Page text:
The Global Alliance for Banking on Values (GABV) scorecard provides qualitative and quantitative evidence of the sustainable impact of banks. You can find Triodos Bank’s full scorecard here - www.gabv.org/the-impact/the-scorecard. Here, we report the quantitative impact of Triodos Bank, as a strong indicator of Triodos Bank’s values-based agenda, not least because these measures are linked to Principles of Values Based Banking, established by the GABV and its members (available on the same page above).
These factors provide insights into the three key elements of a bank’s activity, which are fundamental to understanding its focus on values-based banking:
Focus on a triple bottom line of people, planet and prosperity
Focus on the real economy, and
Triodos Bank’s performance in relation to these factors, follows below. The 2018 year figures have been adjusted due changes in the accounting principles. For further explanation see the general accounting principles on page General Accounting policies.
Assets Committed to the Triple Bottom Line to Total Assets
Assets Committed to the Real Economy to Total Assets
Income from the Real Economy to Total Income
Bank Resiliency through Earnings - 3 year Average Return on Assets
Bank Resiliency through Capital - Equity to Total Assets
Bank Resiliency through Asset Quality - Low-quality Assets to Total Assets
Bank Resiliency through Client Based Liquidity – Client Deposits to Total Assets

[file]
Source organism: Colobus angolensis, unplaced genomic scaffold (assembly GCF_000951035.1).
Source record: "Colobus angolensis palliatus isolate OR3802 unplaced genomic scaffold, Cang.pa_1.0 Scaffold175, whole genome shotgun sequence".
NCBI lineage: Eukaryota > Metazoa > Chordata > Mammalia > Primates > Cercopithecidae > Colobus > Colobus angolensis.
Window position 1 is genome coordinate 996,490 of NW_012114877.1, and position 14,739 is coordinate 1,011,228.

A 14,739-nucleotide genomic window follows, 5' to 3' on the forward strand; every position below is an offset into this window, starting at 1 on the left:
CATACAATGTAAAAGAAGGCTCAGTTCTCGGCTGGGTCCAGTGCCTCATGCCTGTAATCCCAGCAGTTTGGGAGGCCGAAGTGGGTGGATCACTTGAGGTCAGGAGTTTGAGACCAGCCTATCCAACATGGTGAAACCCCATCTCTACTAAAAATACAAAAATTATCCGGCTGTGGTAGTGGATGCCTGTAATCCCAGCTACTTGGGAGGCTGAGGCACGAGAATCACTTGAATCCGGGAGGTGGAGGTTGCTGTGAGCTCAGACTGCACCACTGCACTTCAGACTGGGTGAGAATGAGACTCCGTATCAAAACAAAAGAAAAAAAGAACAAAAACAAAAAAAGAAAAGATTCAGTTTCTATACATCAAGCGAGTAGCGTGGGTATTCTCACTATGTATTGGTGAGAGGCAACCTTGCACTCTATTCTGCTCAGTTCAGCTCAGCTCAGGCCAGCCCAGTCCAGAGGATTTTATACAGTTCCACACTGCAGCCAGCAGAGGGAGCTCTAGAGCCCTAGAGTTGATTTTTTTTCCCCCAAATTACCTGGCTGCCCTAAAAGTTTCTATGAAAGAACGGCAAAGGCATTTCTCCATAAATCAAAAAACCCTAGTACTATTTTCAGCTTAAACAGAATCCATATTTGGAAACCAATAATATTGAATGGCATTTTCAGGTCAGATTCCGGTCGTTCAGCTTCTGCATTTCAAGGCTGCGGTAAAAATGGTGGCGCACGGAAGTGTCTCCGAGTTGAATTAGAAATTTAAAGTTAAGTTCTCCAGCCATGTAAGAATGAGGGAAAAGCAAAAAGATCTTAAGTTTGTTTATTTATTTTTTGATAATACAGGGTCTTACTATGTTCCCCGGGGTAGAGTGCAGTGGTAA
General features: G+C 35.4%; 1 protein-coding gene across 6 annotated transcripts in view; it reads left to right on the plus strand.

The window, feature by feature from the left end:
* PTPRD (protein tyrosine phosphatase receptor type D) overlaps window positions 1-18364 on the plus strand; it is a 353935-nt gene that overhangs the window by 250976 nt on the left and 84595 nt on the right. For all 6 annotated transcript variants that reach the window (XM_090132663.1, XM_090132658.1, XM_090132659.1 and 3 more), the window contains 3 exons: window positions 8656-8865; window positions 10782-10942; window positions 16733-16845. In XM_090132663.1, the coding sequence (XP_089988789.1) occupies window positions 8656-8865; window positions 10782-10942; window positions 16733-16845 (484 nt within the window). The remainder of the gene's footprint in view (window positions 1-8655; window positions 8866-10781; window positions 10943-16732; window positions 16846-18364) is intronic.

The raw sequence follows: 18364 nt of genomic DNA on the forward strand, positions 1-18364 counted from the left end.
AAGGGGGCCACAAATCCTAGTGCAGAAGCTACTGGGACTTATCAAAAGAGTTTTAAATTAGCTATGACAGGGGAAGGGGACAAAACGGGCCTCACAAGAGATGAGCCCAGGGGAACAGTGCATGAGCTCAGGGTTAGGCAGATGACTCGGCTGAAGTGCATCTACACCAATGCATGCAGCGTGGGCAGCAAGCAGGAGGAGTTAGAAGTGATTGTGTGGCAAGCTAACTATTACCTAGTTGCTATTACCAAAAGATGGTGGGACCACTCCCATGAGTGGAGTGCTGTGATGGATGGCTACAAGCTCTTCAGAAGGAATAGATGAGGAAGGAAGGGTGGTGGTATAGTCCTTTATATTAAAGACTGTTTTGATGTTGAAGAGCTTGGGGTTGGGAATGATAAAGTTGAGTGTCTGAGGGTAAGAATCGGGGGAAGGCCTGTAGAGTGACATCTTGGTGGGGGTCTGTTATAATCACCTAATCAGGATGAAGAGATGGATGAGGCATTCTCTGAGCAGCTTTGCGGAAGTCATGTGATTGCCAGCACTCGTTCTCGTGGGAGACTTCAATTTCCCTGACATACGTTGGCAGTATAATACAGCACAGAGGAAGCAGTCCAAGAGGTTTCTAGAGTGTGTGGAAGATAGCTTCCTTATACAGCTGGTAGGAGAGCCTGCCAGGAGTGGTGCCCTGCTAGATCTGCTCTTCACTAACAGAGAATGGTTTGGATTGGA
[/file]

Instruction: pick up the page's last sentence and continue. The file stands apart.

Triple Bottom Line Assets ratio
This figure provides the best indication of a bank’s commitment to sustainability. Triple Bottom line assets don’t just mean assets in the real economy. They specifically refer to assets focused on positive social, environmental and economic benefits: people, planet and prosperity. This figure relates to assets on the balance sheet only.
Not all assets will be committed, however, because some liquidity needs to be available for the bank to support its clients in case of disruptions in the market such as repaying savings deposited with it, for example. An increase of the triple bottom line assets, in combination with a lower balance sheet total, due to the repayment of the TLTRO funding, explains the higher Triple Bottom Line ratio in 2022 compared to previous years.
Real Economy Assets ratio
Financial exposures can be classified as 'real economy' (as opposed to financial economy) if it is directly linked to a real economy asset or activity. This means that the exposure is aimed at directly supporting the production of goods and services, as opposed to focusing primarily on buying and selling in the financial markets. Values-based banks are strongly and directly connected to financing the real economy because that’s where they can have a positive impact on people’s lives and safeguard the environment. Triodos Bank lends and invests in the real economy for this reason. Real economy assets in a values-based bank should, therefore, be relatively high. By the same token financial economy assets should be relatively low because their impact on people’s lives is, at best, indirect.
In addition to a relatively high real economy assets ratio, Triodos Bank targets a ratio of customer loans (almost all of which are in the real economy) to deposits of 75 to 85% to make sure it always has enough money available (or liquidity) to support its clients in case of disruptions in the market. Where it is possible to do so, and to have access to the banking services we need, this liquidity is invested in line with Triodos Bank’s minimum standards. In 2022 most investments were in ‘neutral’ organisations like municipalities and sovereign debt. An increase of the real economy assets, in combination with a lower balance sheet total, explains the higher Real Economy Assets ratio in 2022 compared to previous years.